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Copyright Elisha Cooper, 2019, courtesy of Orchard Books, Scholastic, Inc.

In the morning she starts again. As she rounds a bluff, the city spreads out in front of her. Far above her a gull watches as she makes her way past skyscrapers and boats large and small to the harbor and on to the boatyard, where “a bearded man in overalls—the builder of her canoe”—eagerly waits to hear about her trip and the sturdiness of her craft. After a cup of coffee, she launches her canoe for the last leg of her journey.

She is now in the open ocean with its wild waves. The horizon beckons, “but closer in she sees the lighthouse, and she knows it is time for her to be home.” She paddles harder and faster. “She can’t wait to be with them again. Can’t wait to tell them about moose and eagles, rapids and storms…to turn her sketches into paintings and her words into a story.” Her family is on shore waving, her dog running into the surf to greet her. She scuds into the shallows “…and brings the canoe to shore.”

An Author’s Note about the creation of River as well as a Note on the Hudson River and a list of sources and reading resources follows the text.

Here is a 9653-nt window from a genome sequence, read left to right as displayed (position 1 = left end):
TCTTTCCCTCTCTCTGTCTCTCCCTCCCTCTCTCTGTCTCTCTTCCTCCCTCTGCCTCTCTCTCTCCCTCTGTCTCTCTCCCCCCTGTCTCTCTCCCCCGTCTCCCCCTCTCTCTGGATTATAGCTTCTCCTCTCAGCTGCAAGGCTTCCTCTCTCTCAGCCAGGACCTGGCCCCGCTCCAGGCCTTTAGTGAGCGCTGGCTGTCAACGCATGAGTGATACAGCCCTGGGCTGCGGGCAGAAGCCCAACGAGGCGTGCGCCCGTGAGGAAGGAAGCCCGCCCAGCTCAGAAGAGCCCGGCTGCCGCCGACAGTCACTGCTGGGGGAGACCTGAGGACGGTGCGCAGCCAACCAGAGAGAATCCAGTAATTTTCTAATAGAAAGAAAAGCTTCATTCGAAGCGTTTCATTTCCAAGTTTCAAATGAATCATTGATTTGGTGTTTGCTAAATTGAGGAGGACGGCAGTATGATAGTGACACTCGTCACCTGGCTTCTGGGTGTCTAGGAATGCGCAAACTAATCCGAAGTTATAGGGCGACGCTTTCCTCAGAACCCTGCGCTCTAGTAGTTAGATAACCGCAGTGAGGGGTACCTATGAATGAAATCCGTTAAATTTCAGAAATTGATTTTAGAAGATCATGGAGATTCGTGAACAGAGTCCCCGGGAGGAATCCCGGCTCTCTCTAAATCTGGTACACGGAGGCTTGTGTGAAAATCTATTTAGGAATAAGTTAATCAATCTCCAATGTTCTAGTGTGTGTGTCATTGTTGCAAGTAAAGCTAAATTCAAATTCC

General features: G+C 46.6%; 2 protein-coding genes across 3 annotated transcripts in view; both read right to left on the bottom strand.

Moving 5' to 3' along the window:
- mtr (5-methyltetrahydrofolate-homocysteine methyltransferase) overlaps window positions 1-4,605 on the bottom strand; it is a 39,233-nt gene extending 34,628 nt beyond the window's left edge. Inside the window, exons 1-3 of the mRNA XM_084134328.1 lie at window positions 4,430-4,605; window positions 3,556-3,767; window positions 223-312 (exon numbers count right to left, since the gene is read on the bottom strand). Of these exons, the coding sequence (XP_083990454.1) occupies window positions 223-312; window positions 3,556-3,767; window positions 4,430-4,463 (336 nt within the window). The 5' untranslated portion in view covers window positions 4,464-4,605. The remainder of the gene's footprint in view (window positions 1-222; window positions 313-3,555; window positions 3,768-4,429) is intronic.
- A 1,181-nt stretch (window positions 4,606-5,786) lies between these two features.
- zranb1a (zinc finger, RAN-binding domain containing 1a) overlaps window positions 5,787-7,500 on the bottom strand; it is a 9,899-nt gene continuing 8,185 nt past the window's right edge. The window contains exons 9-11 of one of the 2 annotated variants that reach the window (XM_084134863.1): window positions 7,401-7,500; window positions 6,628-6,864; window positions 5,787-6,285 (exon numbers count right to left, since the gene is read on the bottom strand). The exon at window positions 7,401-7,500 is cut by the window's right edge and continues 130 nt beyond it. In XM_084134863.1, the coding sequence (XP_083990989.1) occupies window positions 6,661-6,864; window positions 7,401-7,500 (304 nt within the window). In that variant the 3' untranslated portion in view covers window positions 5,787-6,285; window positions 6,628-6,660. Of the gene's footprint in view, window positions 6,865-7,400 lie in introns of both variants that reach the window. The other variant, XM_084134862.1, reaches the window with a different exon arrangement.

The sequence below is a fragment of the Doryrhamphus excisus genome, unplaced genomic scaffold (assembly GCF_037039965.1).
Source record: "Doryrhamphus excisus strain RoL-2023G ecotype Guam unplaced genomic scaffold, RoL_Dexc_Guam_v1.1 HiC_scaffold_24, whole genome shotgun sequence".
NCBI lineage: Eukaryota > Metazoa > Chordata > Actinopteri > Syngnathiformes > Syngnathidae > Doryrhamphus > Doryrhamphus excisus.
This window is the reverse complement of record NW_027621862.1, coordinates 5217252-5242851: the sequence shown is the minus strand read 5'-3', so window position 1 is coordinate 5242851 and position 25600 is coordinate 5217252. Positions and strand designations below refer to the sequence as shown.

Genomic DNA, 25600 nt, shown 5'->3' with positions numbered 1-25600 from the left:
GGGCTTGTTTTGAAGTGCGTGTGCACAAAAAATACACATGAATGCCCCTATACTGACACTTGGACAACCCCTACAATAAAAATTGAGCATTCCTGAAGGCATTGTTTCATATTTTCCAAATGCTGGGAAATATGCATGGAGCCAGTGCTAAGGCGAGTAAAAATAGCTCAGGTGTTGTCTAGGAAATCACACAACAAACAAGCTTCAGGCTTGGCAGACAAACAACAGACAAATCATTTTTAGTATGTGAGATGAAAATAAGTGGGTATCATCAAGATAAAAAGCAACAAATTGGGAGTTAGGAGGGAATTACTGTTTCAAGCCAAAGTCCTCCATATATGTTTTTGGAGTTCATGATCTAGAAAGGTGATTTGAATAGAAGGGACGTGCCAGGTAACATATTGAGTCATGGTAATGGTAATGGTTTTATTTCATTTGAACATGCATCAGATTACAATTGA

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Copyright Elisha Cooper, 2019, courtesy of Orchard Books, Scholastic, Inc.

Elisha Cooper’s loving and lyrical tribute to nature, courage, and self-reliance is nothing short of spectacular. His fluid storytelling plays out with the rhythm of an oar cutting and pushing a canoe along while transporting readers smoothly through this most evocative journey. With exquisite descriptions and compelling obstacles that will leave children wide-eyed and holding their breath, River is an expansive adventure story of one woman pitting herself against the power of the Hudson River and her own tenacity. The story is also one of love—respect for the environment, awe for community, and devotion to family and the support found there.